Let me take you on a journey.
Imagine you are sitting cross-legged on the kitchen floor of a Native home in rural southwestern Alaska. You have been invited by some locals to have coffee and dried fish while you wait out the weather.
You have been taken in to a circle of Yugtun women of varying ages. You begin to chew on salmon strips dipped in seal oil, drink hot coffee, and watch all of the talent surrounding you as the ladies work on their crafts and projects of grass basket weaving, skin sewing, and beadwork. Aspiaq! Beautiful!
As you watch, you hear hands moving through fabric, beads tapping together, and laughter. This laughter is intriguing to you because you realize that you haven’t heard a word spoken in at least 15 minutes and you begin to wonder what they are laughing about.
You see wise and young faces raising their eyebrows and covering their mouths with their hands as they giggle. You see their shoulders rise up and down as they rock from side to side, seeming to hum in agreement to one another.
Suddenly, you realize that you are witnessing a grand conversation happening all around you and you feel a desire to be a part of it.
And then it happens. The qaspeq-clad elder sitting next to you gently places her hand on your forearm, points to the snow storm outside the window and shakes her head from side to side, smiling, as she hums a song that you vaguely recognize as a gospel hymn.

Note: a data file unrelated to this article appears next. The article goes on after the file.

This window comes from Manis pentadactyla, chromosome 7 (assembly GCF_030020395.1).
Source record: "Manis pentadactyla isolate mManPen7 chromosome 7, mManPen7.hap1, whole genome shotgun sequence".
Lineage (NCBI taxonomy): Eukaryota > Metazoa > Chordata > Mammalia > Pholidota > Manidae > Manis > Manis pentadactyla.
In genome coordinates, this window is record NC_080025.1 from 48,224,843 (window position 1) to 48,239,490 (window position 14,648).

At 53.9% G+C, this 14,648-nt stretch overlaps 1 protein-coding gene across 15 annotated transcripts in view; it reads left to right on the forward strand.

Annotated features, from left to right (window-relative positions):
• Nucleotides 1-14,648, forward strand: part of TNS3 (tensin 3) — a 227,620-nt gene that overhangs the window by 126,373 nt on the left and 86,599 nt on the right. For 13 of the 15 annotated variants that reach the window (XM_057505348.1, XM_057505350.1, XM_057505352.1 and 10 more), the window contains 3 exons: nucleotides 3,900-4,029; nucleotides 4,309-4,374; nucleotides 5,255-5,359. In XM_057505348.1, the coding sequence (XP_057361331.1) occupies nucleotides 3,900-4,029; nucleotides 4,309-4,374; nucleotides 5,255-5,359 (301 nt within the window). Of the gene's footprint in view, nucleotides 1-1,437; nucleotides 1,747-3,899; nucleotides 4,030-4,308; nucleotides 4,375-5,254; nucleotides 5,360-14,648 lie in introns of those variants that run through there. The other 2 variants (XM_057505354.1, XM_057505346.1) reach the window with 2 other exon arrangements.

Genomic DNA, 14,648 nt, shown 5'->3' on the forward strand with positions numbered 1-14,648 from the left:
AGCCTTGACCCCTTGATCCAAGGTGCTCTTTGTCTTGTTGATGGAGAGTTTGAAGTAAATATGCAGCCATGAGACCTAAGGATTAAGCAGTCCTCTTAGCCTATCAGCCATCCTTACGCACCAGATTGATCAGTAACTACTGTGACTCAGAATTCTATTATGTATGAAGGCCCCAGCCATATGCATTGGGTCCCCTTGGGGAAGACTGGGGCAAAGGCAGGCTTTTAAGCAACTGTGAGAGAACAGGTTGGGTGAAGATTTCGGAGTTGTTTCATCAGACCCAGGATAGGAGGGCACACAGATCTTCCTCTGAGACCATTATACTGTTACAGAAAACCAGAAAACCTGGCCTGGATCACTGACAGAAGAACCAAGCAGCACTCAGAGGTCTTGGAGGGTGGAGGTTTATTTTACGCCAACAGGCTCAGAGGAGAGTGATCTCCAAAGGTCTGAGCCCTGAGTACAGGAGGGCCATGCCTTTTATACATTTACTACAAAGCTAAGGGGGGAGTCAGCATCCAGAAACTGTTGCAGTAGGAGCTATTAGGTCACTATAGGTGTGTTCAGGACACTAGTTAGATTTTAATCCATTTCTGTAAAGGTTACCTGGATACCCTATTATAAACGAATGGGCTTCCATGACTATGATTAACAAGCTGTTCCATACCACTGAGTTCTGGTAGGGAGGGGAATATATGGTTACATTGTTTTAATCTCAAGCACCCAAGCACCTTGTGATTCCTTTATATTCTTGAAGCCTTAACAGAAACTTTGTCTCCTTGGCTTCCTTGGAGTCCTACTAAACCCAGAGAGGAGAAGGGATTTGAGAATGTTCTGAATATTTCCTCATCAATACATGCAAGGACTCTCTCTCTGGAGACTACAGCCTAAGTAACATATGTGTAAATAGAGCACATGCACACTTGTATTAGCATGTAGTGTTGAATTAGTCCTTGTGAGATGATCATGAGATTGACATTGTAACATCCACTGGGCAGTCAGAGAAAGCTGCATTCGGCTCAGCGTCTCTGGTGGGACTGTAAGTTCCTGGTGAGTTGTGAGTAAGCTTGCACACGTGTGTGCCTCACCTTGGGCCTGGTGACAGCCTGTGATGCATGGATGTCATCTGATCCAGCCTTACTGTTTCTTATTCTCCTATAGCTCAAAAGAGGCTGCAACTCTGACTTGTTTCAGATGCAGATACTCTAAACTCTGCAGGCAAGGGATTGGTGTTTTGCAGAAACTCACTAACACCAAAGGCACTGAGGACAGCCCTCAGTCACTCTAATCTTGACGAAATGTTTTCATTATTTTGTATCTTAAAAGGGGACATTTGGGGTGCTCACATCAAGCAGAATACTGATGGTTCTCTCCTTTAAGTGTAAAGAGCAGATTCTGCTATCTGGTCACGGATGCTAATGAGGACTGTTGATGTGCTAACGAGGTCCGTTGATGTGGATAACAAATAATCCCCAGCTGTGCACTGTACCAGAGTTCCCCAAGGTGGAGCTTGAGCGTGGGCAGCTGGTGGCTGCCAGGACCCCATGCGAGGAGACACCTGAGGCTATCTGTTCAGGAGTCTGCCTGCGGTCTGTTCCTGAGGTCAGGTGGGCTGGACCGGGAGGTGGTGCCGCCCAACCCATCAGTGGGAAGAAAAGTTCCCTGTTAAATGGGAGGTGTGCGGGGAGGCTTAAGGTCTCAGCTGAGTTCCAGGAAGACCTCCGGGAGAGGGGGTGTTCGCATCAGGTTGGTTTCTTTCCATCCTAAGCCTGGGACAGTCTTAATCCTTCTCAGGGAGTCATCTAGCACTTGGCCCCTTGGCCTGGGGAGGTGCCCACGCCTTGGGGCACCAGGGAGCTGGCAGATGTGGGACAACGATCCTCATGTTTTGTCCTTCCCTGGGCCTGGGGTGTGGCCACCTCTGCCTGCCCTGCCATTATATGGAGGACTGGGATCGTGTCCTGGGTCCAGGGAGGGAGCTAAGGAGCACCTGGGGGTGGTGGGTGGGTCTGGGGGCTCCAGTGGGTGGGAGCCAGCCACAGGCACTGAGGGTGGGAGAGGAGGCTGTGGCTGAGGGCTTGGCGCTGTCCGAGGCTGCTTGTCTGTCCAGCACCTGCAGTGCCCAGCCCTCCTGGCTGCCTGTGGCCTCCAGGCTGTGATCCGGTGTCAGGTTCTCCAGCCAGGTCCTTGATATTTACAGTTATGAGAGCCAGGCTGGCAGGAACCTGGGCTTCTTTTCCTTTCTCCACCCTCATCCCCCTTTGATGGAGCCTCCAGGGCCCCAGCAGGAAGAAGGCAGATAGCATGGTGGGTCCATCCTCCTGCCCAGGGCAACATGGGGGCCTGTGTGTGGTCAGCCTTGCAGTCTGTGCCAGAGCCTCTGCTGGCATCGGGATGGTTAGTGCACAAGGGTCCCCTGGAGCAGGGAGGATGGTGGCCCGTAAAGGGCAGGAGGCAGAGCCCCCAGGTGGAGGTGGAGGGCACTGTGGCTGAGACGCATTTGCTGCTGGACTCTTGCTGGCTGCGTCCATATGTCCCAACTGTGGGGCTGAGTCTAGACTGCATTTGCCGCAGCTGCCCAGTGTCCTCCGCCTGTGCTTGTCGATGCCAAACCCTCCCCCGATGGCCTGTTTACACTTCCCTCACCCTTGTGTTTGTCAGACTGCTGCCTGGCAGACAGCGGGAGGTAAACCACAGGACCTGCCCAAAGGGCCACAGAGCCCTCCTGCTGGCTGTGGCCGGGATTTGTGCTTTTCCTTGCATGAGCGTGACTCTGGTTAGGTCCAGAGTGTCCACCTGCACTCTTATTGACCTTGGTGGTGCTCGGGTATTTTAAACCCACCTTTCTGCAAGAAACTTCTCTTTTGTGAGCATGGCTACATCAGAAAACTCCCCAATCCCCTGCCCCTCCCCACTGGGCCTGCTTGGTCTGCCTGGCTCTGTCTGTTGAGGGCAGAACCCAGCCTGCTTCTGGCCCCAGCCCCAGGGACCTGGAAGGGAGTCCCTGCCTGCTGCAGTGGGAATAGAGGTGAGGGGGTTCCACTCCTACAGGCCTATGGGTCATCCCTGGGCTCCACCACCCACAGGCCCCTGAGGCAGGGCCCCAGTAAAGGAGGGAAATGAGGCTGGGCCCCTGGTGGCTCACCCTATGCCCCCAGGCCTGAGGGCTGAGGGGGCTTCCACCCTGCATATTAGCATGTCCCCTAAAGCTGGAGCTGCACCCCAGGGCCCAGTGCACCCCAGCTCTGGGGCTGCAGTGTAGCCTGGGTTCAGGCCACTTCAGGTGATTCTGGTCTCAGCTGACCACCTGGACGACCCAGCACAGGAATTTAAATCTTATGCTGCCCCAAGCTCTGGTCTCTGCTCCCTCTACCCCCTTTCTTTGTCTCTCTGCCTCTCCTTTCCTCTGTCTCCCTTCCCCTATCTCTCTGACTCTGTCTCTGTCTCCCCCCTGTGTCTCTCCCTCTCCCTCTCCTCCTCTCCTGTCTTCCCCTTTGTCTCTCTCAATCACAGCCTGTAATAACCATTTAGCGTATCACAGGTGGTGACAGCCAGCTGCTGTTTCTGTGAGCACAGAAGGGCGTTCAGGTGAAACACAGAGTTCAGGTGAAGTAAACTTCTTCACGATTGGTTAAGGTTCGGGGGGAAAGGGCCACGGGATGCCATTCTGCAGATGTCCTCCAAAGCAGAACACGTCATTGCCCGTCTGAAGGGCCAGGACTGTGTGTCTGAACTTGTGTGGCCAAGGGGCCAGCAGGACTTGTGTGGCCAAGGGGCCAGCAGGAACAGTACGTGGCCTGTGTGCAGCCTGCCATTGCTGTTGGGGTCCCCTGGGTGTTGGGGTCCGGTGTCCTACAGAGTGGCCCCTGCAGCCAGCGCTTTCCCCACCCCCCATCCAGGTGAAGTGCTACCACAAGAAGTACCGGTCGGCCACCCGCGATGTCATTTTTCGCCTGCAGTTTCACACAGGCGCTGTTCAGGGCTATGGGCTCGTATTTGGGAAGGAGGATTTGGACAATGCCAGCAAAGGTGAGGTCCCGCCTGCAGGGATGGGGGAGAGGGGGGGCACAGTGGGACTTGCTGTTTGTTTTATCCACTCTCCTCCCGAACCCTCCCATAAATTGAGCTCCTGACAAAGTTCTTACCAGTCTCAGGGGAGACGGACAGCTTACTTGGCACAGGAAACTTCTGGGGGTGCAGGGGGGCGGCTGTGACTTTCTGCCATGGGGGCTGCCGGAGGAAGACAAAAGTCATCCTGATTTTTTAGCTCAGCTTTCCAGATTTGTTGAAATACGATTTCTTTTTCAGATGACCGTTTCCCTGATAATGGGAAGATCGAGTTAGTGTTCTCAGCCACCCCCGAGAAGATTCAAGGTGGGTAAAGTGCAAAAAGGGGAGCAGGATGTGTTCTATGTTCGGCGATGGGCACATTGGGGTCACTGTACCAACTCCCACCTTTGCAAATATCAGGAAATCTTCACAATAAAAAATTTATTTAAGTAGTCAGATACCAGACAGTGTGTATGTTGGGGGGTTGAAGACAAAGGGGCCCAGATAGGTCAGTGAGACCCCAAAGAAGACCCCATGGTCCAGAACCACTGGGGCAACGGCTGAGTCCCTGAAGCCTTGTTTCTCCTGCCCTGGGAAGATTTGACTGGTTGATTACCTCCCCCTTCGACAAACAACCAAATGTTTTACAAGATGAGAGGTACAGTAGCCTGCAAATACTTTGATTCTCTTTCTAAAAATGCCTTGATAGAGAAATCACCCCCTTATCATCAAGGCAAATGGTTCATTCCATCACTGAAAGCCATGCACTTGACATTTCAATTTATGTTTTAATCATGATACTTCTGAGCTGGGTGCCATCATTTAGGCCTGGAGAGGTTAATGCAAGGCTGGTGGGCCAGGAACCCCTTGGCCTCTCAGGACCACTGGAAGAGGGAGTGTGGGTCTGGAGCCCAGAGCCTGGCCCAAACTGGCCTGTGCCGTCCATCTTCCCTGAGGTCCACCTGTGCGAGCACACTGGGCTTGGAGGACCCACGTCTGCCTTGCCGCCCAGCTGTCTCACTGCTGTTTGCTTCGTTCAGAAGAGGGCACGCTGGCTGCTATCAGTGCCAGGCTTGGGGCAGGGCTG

This spurs a symphony of undulating sounds and head nods from the group, visibly signaling agreement, so you smile and nod to show agreement too. Could you be getting the hang of this live chat room without words? As you chew on another piece of delicious dried salmon dipped in seal oil, you imagine adding “Native live chat room guru” to your resume.
The silence is broken by the CB radio in the kitchen. The village flight agent is notifying everyone that the storm has passed and the ceiling has reached 500 feet. Those wanting to fly out need to get to the airstrip.
You muster up the courage, take a deep breath, and begin searching for the right words to give thanks to your hosts. Sensing your discomfort, the elder again touches your arm, but this time with an understanding series of small pats. You realize that no words are needed. Just a smile, maybe an eyebrow-raise to convey that you understand, and a quiet exit. That would be enough. Tua-i.
Niitanqaa? Do you hear it?
Jacquelyn (Ayagiaq) Crace-Murray is a freelance writer and photographer who lives in Wasilla, Alaska with her husband Steve and their children Jakob and Jadelyn. She is currently pursuing her doctorate in applied linguistics from The University of Alaska-Fairbanks, as part of a cohort focusing on native language maintenance and revitalization. Having grown up in villages in southwestern Alaska, Jacquelyn is trilingual, to include Yugtun (an Indigenous language to Alaska). She is also an avid hunter, fisherman, and hiker, traversing Alaska’s landscapes with her family. To reach Jacquelyn, email: firstname.lastname@example.org